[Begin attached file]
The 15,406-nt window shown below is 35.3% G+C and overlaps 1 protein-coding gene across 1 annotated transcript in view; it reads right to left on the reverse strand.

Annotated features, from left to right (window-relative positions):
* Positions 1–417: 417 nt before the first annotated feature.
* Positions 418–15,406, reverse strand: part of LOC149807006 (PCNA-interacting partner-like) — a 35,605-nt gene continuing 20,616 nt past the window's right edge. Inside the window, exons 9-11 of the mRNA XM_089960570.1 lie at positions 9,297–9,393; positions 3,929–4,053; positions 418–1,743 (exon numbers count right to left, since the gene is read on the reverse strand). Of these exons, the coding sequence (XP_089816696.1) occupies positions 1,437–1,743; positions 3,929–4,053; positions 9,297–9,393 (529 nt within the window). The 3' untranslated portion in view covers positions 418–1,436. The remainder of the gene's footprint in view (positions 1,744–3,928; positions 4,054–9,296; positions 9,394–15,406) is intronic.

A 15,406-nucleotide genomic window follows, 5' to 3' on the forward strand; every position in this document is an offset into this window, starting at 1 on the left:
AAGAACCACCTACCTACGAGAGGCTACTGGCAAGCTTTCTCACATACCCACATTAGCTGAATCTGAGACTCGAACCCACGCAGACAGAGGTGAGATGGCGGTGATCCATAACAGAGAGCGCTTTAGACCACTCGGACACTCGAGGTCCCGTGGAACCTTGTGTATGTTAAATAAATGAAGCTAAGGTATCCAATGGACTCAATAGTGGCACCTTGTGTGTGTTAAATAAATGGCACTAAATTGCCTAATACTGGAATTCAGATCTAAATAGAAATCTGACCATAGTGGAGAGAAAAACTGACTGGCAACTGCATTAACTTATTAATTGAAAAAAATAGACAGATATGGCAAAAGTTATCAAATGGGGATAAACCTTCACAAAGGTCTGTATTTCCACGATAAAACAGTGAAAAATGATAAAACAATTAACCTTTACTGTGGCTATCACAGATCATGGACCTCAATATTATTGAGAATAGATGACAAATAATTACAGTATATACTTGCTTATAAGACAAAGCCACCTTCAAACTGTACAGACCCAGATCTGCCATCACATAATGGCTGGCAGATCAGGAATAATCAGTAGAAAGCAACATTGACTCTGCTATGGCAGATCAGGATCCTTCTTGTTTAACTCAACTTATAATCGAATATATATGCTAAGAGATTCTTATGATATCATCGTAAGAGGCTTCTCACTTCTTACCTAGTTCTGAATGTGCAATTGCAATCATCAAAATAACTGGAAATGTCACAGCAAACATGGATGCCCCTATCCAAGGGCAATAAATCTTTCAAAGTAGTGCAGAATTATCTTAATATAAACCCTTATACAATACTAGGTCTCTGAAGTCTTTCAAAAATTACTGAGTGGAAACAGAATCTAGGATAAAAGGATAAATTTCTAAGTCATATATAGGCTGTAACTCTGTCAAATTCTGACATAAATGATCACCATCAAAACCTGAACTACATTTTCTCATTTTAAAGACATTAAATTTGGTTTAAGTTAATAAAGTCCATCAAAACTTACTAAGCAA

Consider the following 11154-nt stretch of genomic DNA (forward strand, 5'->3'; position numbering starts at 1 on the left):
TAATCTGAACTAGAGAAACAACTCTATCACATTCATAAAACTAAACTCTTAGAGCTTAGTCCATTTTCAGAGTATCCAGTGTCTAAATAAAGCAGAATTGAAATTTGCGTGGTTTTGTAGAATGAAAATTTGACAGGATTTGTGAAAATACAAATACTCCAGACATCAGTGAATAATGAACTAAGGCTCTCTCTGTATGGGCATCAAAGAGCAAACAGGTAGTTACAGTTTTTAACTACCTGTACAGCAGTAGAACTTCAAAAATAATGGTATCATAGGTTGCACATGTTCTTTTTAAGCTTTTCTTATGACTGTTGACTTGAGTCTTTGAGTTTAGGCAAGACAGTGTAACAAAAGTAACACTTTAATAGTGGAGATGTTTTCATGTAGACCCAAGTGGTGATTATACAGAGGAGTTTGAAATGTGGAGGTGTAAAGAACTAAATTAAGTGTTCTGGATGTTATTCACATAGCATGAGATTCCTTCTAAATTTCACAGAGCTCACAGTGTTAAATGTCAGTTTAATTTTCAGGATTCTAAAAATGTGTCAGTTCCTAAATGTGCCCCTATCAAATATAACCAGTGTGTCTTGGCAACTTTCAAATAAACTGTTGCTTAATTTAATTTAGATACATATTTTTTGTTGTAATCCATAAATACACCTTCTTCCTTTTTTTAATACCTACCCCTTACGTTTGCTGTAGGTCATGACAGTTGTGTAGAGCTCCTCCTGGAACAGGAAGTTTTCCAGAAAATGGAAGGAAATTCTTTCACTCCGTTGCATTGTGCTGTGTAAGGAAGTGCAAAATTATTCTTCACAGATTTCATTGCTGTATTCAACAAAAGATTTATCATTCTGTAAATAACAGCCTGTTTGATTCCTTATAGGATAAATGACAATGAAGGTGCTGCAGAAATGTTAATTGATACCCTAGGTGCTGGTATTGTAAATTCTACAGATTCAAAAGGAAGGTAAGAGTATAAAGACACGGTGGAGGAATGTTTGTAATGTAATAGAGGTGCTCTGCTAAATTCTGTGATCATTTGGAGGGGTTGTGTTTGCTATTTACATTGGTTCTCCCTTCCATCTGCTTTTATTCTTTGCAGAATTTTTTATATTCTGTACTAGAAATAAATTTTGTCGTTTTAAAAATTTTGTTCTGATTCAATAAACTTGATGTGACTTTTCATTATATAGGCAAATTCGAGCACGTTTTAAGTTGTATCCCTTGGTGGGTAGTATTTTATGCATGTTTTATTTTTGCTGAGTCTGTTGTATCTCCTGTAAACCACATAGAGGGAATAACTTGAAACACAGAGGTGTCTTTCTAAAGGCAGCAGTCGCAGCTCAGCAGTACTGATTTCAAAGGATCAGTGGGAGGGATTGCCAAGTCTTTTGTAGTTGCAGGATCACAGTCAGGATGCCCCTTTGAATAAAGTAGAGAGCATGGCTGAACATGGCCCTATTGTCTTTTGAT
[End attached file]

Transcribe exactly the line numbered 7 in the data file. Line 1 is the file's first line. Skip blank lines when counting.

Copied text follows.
Consider the following 11154-nt stretch of genomic DNA (forward strand, 5'->3'; position numbering starts at 1 on the left):